It was already established, years back, that over 22,000 kilometers of free-flowing rivers in the US are protected by Frank Church`s Act.

But our waterways are available for all comers. The fate of communities displaced by dams all over Nigeria today is rarely a topical issue. What does NIWA really do today? How many people still take a ride on sections of the River Benue that were once used for water transportation? Who drank up the water and created empty water channels and dry rivers with massive bridges between Lokoja and Anyigba, and all over Nigeria? I am certainly not the one!

Let those who, threatening to build a river port in Onitsha remember that there is also a scaling up of plans to build more dams across waterways that discharge into the Niger trough. Let them also not forget that this is happening years after the US came upfront on a campaign to “decommission” many dams. Recorded successes in this regard, with measurable positive environmental impact, include removal of the dam on the Elwha river in Washington State. One year after the last dam was removed in 2014, the Chinook species of fish, which had not been seen there for more than 100 years reappeared.

More than 4,000 Chinook spawners were counted above the former dam site. It is also in the US that people are taking proactive steps to reclaim their lives, by removing dams that interfered with their ecosystems and way of life. The Mohawks, in New York State, recently removed the Hogansburg dam on the St. Regis River, thus becoming the first US sub social group to remove a federal dam. This action of the Mohawks opened up nearly 700 kilometres of stream, liberated the natural habitat of migratory fish and restored many local economies.

After the last dam was removed from the River Elwha, for instance, river fish populations flourished. In a world where Brazil’s environmental agency has suspended the licensing process for the Sao Luiz Tapajos dam, the second largest hydroelectric dam in the country, we have no official attitude on dams. In a world where the World Bank recently suspended financial support for the Inga 3 dam on the River Congo, and where Chile`s largest power generator, Endesa, stopped six hydropower projects, we have no position on dams. Even the Chinese have stopped their plans to construct a series of dams across the country`s last free-flowing rivers, the Nujiang. The Peruvian authorities also suspended the construction of several dams across the Marañón River at about the same time that Geute Conservation Sur, an organization dedicated to the defense of ecosystems with high conservation value, is providing legal analysis to develop a new law for river protection in Chile.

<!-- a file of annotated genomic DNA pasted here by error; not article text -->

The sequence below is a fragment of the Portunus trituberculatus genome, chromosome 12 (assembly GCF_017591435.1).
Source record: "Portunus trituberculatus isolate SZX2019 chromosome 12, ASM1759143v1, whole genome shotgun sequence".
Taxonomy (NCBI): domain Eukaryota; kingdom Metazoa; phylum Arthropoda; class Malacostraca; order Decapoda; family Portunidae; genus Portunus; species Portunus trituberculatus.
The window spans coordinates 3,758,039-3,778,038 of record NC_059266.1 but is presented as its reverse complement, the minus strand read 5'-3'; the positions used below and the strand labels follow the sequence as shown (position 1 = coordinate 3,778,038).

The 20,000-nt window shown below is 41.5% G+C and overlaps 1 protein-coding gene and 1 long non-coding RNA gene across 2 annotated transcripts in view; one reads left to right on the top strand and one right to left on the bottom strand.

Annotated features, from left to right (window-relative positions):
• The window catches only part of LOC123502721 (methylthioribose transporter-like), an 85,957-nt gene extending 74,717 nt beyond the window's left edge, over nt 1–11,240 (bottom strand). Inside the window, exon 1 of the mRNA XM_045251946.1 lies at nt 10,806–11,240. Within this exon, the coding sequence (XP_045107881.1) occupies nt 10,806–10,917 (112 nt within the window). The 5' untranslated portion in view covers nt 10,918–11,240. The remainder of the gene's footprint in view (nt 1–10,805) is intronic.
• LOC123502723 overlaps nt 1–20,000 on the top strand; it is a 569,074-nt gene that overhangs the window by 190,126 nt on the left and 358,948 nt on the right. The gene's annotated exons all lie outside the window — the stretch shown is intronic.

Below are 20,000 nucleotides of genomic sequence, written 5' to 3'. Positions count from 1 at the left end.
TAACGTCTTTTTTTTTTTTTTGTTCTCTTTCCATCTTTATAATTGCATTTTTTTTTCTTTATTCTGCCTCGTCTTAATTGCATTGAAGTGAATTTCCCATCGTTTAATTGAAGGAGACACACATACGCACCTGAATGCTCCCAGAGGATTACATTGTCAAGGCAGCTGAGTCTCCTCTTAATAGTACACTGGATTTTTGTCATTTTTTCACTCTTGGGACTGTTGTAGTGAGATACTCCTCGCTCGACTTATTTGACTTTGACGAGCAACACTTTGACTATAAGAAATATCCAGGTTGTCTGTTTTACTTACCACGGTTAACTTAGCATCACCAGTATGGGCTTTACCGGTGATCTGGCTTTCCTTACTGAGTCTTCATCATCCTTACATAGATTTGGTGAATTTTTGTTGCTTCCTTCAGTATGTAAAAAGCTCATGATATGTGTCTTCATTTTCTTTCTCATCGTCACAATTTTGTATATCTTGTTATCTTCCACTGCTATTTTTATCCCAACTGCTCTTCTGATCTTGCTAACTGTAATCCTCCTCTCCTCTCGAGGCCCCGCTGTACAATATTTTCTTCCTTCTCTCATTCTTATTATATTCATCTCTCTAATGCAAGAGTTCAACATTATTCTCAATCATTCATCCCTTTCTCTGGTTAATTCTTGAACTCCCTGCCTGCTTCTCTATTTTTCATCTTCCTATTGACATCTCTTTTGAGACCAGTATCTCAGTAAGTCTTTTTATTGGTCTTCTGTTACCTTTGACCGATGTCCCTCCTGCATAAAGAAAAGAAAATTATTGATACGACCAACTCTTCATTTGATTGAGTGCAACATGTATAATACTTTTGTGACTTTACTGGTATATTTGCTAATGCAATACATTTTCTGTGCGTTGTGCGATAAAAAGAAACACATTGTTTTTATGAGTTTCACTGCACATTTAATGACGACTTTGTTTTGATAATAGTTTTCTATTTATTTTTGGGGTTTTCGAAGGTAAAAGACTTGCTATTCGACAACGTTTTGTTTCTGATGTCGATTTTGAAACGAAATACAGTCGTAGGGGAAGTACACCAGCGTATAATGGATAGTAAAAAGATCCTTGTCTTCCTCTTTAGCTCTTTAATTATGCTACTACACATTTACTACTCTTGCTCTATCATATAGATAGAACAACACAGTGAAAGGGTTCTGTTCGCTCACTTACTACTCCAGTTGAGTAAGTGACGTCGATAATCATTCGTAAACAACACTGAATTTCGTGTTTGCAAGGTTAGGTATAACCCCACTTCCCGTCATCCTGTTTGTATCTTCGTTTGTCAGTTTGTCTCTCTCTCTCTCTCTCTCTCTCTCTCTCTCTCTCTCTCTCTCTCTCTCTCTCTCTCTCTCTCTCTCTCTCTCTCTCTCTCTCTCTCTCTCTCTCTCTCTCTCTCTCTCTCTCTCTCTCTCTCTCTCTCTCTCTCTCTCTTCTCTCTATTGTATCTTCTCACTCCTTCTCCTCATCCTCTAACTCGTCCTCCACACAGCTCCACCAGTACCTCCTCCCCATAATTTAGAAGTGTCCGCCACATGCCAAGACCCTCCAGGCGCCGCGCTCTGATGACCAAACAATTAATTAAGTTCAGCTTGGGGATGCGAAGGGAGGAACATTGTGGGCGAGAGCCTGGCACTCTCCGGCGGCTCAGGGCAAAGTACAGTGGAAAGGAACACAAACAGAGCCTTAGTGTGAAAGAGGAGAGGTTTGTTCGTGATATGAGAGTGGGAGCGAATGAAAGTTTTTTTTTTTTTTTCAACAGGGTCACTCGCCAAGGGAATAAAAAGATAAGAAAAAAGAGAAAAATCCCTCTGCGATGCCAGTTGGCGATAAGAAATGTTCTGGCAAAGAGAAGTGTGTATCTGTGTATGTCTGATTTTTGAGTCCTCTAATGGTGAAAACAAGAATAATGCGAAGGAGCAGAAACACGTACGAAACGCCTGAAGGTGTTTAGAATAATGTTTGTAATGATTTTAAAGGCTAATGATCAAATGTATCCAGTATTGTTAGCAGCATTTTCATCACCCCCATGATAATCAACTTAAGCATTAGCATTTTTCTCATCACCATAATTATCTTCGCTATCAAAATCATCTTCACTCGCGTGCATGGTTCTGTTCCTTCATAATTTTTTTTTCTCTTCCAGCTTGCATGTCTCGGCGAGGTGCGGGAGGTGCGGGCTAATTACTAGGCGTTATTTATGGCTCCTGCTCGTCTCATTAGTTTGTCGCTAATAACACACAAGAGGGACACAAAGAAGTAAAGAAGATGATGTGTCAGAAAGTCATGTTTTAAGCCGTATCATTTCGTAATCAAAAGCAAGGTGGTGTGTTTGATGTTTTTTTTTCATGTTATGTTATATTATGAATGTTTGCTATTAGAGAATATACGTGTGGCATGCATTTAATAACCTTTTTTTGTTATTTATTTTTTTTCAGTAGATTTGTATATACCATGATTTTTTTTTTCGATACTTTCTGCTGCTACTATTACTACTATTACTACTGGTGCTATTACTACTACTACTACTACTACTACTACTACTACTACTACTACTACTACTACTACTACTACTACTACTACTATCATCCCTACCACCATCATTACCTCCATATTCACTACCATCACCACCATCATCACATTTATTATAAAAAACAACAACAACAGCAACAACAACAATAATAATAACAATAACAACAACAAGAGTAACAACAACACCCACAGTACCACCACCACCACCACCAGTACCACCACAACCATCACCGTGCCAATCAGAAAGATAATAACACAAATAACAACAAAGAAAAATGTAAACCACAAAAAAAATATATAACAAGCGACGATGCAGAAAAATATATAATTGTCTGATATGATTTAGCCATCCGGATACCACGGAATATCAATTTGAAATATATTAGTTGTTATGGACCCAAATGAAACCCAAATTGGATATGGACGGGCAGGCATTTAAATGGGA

The concern about water and free waterways is such that the world is focusing on transboundary cooperation between nations for conscious and deliberate management of the ecosystem and water volume throughout the length of major rivers. Are we doing the same in our country? The conflict between China and Thailand over development on the Lancang/Mekong River says a lot about what is going on all over the world in connection with waterways today. To think that the government of New Zealand has gone so far as to “recognize” the Whanganui river by giving it the same constitutional rights as a person? This was done as a way of showing that free-flowing rivers have great impact on food security, water access, biodiversity conservation and propagation of the overall global ecology.

In sum, and bringing the matter back home, let us think of think feasibility, viability and advisability of the port; as we think of dams, the environment, the disappearance of river-dependent local economies and the collapse or conspicuous shrinking of fish markets in various parts of the country.

Related Articles